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(1992) The phenomenology of the noema, Dordrecht, Kluwer.

The noema revisited

hard cases

Richard Holmes

pp. 211-226

My beginning will also be my ending. I want to consider two examples of noemata that seem to resist adequate description—so much so that they do not yet have names. And yet, paradoxically, they do: Brian Fawcett and the light on this page. I begin and end with their description. First, the one we intend, in both senses of the word, as we read a story and, then, the one meant as we observe the photon detectors in a test of Bell's Theorem. Throughout, my goal is to develop an analysis that can enhance a view of the noema as ontologically the same whether the intentional object is a physical object, a cultural object, a process of reflection, an emotion, an hallucination, an abstract property of an irrational number, an author of a book, or a quantum phenomenon. As Husserl developed in Cartesian Meditations,1 the intentional object plays the role of "transcendental clue" to the multiplicity of conscious processes that bear it within them as the meant object. Through a consideration of my two hard cases I show that these and all objects are intentional ones or noemata, all of which are ontologically similar.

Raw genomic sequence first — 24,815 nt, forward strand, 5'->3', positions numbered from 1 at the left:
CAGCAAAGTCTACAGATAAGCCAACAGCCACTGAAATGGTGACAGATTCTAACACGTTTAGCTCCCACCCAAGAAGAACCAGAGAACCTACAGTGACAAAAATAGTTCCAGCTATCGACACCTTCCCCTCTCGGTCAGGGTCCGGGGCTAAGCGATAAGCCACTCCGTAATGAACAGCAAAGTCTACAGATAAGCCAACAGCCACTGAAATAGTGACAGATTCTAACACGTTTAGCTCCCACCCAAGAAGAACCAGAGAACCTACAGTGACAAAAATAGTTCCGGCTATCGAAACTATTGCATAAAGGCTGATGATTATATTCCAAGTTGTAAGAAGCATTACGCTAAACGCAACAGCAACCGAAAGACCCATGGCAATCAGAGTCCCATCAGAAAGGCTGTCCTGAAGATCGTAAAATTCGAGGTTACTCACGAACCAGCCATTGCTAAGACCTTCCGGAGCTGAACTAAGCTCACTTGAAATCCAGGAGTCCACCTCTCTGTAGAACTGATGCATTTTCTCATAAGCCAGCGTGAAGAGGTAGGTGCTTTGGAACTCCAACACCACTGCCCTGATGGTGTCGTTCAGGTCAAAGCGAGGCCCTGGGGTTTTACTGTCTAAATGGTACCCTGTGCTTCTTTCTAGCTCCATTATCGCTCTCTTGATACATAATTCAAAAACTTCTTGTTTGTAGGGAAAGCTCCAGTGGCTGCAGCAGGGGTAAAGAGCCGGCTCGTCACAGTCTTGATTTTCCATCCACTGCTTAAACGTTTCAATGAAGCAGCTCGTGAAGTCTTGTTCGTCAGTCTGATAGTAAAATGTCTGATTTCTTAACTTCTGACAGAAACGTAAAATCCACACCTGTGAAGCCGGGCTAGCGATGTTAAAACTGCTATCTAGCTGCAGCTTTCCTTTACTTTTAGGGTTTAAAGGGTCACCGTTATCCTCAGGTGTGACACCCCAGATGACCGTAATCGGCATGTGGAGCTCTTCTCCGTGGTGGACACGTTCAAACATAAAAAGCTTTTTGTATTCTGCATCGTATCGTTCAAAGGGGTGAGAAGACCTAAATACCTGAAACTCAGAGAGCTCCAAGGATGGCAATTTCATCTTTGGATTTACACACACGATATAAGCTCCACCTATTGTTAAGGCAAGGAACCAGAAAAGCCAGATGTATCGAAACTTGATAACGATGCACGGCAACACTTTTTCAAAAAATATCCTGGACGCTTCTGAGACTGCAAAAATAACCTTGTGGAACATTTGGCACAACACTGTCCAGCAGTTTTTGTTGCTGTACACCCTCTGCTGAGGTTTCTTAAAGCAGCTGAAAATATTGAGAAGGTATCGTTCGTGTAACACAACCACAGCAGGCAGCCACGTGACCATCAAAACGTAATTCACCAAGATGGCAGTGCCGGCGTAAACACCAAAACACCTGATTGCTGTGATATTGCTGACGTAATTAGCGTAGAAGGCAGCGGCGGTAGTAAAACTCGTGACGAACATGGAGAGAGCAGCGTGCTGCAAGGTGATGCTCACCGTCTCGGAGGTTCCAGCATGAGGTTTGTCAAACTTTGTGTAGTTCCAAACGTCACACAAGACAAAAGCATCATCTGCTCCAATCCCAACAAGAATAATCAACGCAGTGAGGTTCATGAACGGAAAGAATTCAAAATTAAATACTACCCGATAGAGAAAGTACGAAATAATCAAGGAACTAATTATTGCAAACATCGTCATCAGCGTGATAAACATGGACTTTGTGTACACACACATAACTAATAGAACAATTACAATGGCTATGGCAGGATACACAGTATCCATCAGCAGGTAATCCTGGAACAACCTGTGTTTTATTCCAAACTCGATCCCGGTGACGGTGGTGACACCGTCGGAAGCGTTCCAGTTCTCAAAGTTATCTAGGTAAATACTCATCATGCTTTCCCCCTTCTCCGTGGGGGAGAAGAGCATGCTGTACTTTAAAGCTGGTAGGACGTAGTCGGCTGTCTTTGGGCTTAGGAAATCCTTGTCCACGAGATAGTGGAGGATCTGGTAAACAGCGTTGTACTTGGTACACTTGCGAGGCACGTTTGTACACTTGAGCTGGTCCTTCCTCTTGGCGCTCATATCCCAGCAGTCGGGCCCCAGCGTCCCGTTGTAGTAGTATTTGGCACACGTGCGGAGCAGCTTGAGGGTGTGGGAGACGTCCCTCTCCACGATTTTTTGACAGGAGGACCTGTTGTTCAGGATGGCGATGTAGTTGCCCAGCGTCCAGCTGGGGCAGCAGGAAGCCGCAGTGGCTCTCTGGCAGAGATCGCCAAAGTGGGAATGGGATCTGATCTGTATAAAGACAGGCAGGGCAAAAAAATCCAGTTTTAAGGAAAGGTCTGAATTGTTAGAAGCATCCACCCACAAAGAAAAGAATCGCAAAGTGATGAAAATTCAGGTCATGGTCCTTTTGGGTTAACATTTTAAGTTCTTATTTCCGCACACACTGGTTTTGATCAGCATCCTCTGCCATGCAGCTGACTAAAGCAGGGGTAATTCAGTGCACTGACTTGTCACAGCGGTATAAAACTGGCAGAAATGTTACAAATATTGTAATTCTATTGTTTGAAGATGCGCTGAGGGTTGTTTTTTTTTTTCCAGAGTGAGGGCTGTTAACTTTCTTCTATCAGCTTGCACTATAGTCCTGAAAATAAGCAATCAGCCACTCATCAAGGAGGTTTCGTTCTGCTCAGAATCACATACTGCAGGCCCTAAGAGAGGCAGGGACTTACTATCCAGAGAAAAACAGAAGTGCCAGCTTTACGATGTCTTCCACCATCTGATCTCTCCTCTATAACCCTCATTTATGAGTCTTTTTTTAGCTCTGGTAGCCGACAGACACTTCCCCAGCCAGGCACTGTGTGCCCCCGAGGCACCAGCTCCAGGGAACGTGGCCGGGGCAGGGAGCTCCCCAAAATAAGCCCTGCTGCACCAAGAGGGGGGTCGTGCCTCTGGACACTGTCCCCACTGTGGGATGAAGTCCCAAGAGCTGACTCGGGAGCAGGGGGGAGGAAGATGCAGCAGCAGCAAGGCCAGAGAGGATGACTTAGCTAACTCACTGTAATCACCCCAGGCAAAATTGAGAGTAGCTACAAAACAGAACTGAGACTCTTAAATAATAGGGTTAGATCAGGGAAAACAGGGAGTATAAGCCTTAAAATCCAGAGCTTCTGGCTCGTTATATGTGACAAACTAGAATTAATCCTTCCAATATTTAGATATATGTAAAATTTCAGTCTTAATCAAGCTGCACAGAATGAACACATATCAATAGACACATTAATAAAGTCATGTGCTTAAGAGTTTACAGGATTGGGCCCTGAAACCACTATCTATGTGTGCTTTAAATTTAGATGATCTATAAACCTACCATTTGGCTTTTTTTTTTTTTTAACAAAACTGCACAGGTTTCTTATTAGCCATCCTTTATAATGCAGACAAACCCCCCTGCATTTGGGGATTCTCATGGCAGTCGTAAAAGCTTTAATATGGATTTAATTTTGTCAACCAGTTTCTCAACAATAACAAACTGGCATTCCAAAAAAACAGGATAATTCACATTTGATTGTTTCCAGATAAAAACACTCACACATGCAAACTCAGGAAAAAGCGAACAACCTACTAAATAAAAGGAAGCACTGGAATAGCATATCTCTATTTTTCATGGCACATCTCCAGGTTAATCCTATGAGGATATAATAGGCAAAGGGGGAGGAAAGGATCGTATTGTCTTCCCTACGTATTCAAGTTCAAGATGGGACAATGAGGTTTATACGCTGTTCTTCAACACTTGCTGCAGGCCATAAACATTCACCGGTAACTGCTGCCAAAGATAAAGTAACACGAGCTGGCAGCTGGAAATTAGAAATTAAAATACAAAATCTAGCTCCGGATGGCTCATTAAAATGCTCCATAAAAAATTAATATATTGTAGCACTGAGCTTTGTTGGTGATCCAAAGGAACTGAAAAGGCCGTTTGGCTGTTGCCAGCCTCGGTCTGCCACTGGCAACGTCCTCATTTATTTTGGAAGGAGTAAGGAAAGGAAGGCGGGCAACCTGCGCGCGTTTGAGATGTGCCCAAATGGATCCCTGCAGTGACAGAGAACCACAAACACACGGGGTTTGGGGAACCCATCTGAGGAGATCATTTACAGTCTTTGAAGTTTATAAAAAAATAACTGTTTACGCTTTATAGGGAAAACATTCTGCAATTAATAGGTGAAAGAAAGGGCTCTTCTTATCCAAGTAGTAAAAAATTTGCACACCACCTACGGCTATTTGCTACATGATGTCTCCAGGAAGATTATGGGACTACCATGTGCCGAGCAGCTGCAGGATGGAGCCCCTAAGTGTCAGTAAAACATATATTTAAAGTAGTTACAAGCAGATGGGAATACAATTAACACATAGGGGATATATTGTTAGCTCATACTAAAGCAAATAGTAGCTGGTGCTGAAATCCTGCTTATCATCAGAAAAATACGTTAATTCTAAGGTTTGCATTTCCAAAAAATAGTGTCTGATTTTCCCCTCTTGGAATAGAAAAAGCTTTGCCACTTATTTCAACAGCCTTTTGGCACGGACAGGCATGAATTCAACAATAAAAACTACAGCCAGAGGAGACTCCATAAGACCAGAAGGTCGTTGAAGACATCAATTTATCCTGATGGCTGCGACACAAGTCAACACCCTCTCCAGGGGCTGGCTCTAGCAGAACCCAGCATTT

Publication details

DOI: 10.1007/978-94-017-3425-7_11

Full citation:

Holmes, R.H. (1992)., The noema revisited: hard cases, in J. Drummond & L. Embree (eds.), The phenomenology of the noema, Dordrecht, Kluwer, pp. 211-226.

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